by Izzy Kalman (January 2006)Racism is a major concern of mine, and in regards this subject, I’d like to recommend the movie Crash (2005; careful, there is another recent film with the same name), directed by Paul Haggis. It is one of the most thought-provoking films I have seen about prejudice. And it is an ideal movie to use in educational programs about tolerance.
Crash interweaves a number of stories dealing with racism. It is easy to criticize the stories as being too stereotypical and relying on unlikely coincidences. However, I don’t think the movie was meant to be a perfect representation of reality. The coincidences are simply tools to make points. And the stereotypical thinking of the characters, I must say, is awfully close to the way people do, in fact, think about members of other groups.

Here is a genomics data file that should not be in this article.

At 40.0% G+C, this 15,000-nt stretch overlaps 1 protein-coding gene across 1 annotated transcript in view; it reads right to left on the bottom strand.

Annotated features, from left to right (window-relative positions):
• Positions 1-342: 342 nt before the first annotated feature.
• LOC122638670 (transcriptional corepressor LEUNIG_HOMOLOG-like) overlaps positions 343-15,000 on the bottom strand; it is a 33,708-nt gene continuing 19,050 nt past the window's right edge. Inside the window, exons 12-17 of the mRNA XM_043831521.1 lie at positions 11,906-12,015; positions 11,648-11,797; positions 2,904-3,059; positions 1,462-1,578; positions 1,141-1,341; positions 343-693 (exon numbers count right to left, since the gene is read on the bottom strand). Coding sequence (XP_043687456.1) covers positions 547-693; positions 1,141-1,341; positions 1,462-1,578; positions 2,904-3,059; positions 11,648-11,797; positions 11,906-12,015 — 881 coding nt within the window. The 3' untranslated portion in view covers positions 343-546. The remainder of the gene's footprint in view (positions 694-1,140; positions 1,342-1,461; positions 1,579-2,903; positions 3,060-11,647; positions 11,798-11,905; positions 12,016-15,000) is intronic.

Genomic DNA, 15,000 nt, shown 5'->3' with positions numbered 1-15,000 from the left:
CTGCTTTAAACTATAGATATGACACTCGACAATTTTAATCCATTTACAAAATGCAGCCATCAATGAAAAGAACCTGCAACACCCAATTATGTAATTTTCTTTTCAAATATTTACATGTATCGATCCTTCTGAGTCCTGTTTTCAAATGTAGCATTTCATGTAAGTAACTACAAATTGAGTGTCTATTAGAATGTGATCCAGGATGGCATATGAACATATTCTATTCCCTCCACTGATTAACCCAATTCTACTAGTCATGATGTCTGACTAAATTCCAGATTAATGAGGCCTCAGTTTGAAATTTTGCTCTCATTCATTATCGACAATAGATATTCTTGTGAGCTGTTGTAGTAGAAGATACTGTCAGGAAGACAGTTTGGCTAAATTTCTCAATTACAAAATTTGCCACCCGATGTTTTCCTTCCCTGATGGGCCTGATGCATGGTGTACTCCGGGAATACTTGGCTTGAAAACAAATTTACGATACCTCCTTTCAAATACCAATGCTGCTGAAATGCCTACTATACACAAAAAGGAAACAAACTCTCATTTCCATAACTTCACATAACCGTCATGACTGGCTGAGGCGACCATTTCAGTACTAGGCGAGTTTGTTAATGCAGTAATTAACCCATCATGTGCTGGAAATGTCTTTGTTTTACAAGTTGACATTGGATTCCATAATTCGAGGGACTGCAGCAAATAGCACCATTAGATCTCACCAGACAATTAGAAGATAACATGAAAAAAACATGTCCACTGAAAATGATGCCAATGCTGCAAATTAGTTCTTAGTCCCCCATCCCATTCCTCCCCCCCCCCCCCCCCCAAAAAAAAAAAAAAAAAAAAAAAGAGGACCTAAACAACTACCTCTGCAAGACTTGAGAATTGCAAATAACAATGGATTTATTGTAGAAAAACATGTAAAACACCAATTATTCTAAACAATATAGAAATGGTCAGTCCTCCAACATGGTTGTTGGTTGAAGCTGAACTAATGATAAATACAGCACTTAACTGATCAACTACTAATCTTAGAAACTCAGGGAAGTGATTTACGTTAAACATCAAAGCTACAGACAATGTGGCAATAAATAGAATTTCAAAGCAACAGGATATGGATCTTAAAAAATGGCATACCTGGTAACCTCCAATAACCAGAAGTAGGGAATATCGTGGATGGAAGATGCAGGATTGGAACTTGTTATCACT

Crash goes beyond the typical “evil racist – poor innocent victimized minority” mentality that pervades many print and film representations of prejudice. Every story is different, and the endings are unpredictable (at least to my limited mind). Taken as a whole, the vignettes demonstrate how difficult it is to be free of racial prejudice. Minority members are just as blinded by their prejudices as are members of the majority. Even those who attempt to fight against prejudice by overcompensating end up committing injustices.
From the perspective of my Bullies to Buddies philosophy, the important thing about the movie is that every character who acts despicably feels, not like a bully, but like a victim! Some may seem to us like bullies, but they act from the motivation of being victims. As I keep on insisting, if we want to make the world a better place, we need to end our crusade against bullies and start teaching people how to stop thinking like victims.